diary_part_2 We’re opening up a third location–this time, a butcher shop on Grand Ave in St. Paul. Our Cheesemonger-In-Chief will be chronicling the adventure here on the blog. 

A butcher shop had been on our radar for several years. Partly because we feel the Twin Cities are underserved by specialty meat providers, but mostly because we feel passionately that selling humanely-raised meat is a natural extension of what we already do. We ask lots questions before a cheese finds a home in our case, to make sure it's something we adore and can stand behind. This level of examination is the starting point for our butcher shop.

Our food landscape is crowded with buzzwords: “local”, “natural”, “artisan” are just a few of the descriptors thrown at food. It's hard to know what to do with these words. Which is why we hope that shopping at one of our cheese (and soon meat) shops is a conversation. We will tell you why we find something delicious or why a product exists in our shop, and then you can make the informed decision whether or not to enjoy it.

I know that I want to know where my food is coming from, so I hope that most of our customers wish the same. Our team has spent many hours researching Minnesota farms and farmers, and then tasting their goods to be sure that flavor also aligns with ethical practices. We truly hope that all of that investigation and diligence will result in delicious meat from people who are just as passionate as we are.

We'll be opening in June, featuring meats from these venerable local producers. Can't wait!:

Lamb Shoppe | Hutchinson, MN Yker Acres | Wrenshall, MN Kadejan | Glenwood, MN Hidden Stream Farm | Elgin, MN --Benjamin Roberts, Cheesemonger-In-Chief

What's The Deal With Raw Milk Cheese?

why_raw This post was originally written for and published by Serious Eats in 2014.

Raw, or unpasteurized, milk has been a controversial topic for quite some time, with strong arguments on each side. But with the FDA's recently increased inspections on raw milk cheese, the debate has picked up new steam—some believe it's the agency's first step toward changing current regulations, or even banning raw milk cheese altogether.

Given the depth and breadth of this particular dispute, there's simply too much to tackle here (we've got it covered in more detail right this way). But in short, some people believe that raw milk cures allergies and a host of other ailments, while others think raw milk in any form is incredibly dangerous. As someone who sells raw milk cheeses for a living, I obviously have a natural bias on this topic. But before I go into my own reasons, let's take a look at the basics —here's what you need to know about raw milk cheese:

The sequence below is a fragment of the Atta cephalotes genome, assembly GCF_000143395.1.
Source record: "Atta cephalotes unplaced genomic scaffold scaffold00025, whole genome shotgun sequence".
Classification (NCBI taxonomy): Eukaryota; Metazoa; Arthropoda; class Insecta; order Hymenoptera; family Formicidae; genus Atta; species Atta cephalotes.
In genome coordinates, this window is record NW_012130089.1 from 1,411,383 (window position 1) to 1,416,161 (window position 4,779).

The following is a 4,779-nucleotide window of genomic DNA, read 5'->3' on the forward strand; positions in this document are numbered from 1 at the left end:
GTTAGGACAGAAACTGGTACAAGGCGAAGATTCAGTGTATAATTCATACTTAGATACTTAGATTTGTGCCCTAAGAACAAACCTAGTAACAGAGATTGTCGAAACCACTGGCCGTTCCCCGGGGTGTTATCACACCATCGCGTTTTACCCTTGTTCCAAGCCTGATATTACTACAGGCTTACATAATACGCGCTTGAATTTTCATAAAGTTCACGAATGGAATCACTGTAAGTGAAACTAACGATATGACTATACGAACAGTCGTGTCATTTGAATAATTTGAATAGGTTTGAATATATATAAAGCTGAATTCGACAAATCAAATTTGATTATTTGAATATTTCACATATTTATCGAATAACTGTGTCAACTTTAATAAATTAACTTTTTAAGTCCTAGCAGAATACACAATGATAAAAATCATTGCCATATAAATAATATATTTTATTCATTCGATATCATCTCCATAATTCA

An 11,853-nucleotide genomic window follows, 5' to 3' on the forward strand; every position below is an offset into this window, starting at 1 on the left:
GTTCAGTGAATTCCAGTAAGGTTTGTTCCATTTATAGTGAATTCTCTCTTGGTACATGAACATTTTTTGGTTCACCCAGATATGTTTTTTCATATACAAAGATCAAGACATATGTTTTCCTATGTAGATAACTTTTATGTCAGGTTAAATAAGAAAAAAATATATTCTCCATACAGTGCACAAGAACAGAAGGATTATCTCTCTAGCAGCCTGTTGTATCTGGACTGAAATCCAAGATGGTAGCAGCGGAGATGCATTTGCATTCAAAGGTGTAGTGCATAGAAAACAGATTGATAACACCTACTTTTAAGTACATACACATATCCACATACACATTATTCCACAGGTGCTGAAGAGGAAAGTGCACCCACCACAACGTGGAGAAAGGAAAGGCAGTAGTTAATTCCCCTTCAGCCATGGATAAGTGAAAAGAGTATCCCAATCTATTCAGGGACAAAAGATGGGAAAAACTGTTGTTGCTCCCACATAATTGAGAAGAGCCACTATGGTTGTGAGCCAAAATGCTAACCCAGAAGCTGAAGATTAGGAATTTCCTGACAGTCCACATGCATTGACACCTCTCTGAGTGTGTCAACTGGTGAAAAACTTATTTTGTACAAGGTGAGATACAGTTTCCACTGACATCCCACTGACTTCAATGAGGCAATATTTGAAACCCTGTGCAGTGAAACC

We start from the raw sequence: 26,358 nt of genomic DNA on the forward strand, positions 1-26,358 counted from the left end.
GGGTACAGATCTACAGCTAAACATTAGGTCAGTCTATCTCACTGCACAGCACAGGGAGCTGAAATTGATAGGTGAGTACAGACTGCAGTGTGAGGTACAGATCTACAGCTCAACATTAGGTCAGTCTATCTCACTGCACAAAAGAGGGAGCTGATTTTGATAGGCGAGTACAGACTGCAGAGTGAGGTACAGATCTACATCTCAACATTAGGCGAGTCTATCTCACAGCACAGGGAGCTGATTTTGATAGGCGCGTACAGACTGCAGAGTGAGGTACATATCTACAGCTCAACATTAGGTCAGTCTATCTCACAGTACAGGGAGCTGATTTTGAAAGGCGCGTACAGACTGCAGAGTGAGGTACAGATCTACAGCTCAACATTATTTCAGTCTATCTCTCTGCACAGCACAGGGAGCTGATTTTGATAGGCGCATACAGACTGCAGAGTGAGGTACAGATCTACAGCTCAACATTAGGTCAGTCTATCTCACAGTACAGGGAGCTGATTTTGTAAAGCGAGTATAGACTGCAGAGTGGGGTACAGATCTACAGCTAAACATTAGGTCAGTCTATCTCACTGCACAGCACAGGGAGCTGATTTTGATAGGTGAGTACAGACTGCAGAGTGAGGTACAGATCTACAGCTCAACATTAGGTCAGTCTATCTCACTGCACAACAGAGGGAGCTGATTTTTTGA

• Pasteurization kills pathogens such as Listeria and e. Coli (plus others like Staphylococcus aureus and Salmonella) which can be present in raw milk. Opponents of raw milk assert that the only truly safe cheese is pasteurized cheese.
  • Cows kept in dirty, confinement conditions are much more likely to develop udder infections or other illnesses that can contaminate milk.
  • Raw milk proponents argue that milk from well-treated cows kept in sanitary conditions is safe and pathogen free.
  • If you want to purchase raw milk cheese in the United States, it must have been aged for a minimum of 60 days, whether it's produced domestically or imported from another country. The "60 days rule," which was designed to allow the acids and salt in cheese enough time to destroy harmful bacteria, was set back in 1949 with an almost total lack of scientific evidence. It is, in fact, an arbitrary number.
  • This means traditional raw milk cheeses such as Camembert (which is aged for only two weeks) can only be imported in their pasteurized forms.
  • Pasteurization is not a guarantee against bacterial contamination of cheese. There have been outbreaks of pathogens in both raw and pasteurized cheeses.
  • Though extremely rare, bacterial contamination from cheese (whether raw or not) can be quite dangerous.

Politics aside, we have some phenomenal raw milk cheese makers in the United States. Every raw milk cheese maker understands that the stakes are very high. If these producers aren't fastidious with the cleanliness of their operation, they run the risk of not only potentially endangering consumers, but also bringing negative attention to all raw milk cheese makers. They take their responsibility very seriously and that is undoubtedly the reason why food-borne illness from raw milk cheese is very rare. According to the CDC, there have been 27 outbreaks traced back to raw milk cheeses between 1993 and 2006.

Even with so few incidents, why take the risk? Many argue that raw milk cheeses are more delicious than pasteurized cheeses—pasteurization kills not only potentially harmful bacteria, but also other bacteria that are responsible for infusing cheese with natural, spunky, exciting flavors that can't be simply replicated. Heating milk to high temperatures changes its composition, for better or for worse. But you can count me in the group that believes raw milk cheeses really do have deeper flavor profiles that ought to be appreciated. Here's a list of some of my favorite, domestically-produced raw milk cheeses. Check them out and see for yourself:

Cato Corner Hooligan, Colchester, Connecticut This cheese stinks! In the best way possible. Cato Corner's Mark Gillman quit his job as a teacher to return to his family farm and become a cheese maker. Mark once sent us cheese so afflicted by stink that the DHL delivered it to us in a bright yellow metal hazardous materials drum (true story). Cato Corner's washed-rind Hooligan is rusty orange, and when made with fat winter milk, it bulges at its rind. Perfectly ripe Hooligan is meaty and practically cries out for a Belgian ale to gulp alongside it.